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Who names drugs? Why all the funny names? A number of months ago, we did an episode on how a drug comes to market with the help of out HCT intern, pharmD student Rachel Hoffman. She also helped us out with our episode on Flibanserin.

We get a lot of questions from you about drugs. What's the difference between a generic and name brand drug? How do people feel about them? What's the difference with biologics? With her help, we're going to tackle those in the upcoming weeks.

Let's start at the beginning. What's in a name? That which we call a drug. By any other name would be so . . . effective? Brand name and generic drugs: are there any differences? Who regulates them? And what's with all the names anyway? That's the topic of today's HealthCare Triage.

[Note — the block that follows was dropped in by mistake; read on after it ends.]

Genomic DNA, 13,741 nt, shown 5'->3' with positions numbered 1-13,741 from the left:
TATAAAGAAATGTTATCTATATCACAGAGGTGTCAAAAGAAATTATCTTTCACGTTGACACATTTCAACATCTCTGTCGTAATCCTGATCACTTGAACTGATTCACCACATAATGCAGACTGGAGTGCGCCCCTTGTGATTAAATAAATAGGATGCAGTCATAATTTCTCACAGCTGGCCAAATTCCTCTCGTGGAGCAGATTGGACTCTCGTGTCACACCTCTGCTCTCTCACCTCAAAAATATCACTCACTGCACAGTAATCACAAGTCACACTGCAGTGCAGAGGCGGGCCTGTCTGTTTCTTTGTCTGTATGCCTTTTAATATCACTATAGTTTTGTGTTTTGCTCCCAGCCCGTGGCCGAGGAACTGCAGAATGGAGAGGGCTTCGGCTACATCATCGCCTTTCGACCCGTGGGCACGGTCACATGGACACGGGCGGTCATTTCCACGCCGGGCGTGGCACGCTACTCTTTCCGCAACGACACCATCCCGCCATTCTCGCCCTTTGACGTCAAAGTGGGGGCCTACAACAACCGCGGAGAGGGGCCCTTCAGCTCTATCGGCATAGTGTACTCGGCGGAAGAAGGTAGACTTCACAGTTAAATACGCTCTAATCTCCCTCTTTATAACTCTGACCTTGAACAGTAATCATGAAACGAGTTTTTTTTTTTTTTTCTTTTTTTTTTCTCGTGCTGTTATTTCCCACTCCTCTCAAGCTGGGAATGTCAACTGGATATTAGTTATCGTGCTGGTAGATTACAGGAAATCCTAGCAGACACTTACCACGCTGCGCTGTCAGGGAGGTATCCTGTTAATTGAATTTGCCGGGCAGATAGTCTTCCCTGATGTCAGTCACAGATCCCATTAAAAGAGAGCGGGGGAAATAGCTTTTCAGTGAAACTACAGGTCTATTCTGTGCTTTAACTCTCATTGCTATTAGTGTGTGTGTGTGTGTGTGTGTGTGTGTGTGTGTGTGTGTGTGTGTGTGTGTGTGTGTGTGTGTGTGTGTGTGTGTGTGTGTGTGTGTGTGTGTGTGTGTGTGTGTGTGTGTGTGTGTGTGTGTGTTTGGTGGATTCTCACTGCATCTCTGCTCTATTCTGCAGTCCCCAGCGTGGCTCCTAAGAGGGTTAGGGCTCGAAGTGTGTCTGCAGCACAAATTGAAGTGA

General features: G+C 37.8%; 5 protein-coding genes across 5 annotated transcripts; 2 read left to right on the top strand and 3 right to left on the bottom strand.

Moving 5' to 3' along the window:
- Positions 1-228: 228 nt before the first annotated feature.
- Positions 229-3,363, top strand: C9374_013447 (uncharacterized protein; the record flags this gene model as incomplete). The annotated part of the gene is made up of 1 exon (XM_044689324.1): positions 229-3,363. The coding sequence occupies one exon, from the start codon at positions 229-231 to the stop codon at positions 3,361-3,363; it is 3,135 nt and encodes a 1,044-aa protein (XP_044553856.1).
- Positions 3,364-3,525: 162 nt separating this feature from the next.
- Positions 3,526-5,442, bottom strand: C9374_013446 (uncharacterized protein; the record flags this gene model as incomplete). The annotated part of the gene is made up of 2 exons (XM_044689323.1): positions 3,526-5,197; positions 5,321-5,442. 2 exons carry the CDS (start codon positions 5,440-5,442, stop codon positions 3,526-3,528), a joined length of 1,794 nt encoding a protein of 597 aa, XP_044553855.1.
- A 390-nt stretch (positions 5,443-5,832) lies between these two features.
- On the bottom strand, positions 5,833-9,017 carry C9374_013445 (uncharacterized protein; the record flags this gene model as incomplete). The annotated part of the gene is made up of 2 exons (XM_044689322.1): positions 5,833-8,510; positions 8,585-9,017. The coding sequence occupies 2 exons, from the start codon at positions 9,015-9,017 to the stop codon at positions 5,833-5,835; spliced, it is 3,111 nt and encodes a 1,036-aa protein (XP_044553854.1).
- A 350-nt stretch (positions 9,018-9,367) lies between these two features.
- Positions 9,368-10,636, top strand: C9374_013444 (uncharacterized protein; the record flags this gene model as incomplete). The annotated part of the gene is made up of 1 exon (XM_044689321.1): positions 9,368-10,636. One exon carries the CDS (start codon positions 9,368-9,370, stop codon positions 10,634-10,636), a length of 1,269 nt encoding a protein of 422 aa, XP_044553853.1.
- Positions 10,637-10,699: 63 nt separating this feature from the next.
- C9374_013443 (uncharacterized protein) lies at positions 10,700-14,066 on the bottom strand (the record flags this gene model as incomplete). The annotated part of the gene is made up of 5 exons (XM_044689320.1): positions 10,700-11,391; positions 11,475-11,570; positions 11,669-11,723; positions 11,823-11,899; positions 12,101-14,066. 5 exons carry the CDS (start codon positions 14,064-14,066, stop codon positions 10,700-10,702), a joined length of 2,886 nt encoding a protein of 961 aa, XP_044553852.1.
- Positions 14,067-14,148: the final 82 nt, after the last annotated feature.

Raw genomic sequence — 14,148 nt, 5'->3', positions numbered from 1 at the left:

Those of you who want to read more can go here: http://theincidentaleconomist.com/wordpress/?p=67626

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A number of months ago, we did an episode on how a drug comes to market, with the help of our Healthcare Triage intern, Pharm.D student, Rachel Hoffman. She also helped us out with our episode on Flibanserin. We have lots of questions from you about drugs: What's the difference between a generic and name-brand drug? Why do people care? What's the difference with biologics? With Rachel's help, we're going to tackle those in the upcoming weeks.

Let's start at the beginning - what's in a name? That which we call a drug by any other name would be so... effective? Brand name and generic drugs, are there any differences between 'em? Who regulates them? And what's with all the names anyway? That's the topic of this week's Healthcare Triage...

[music]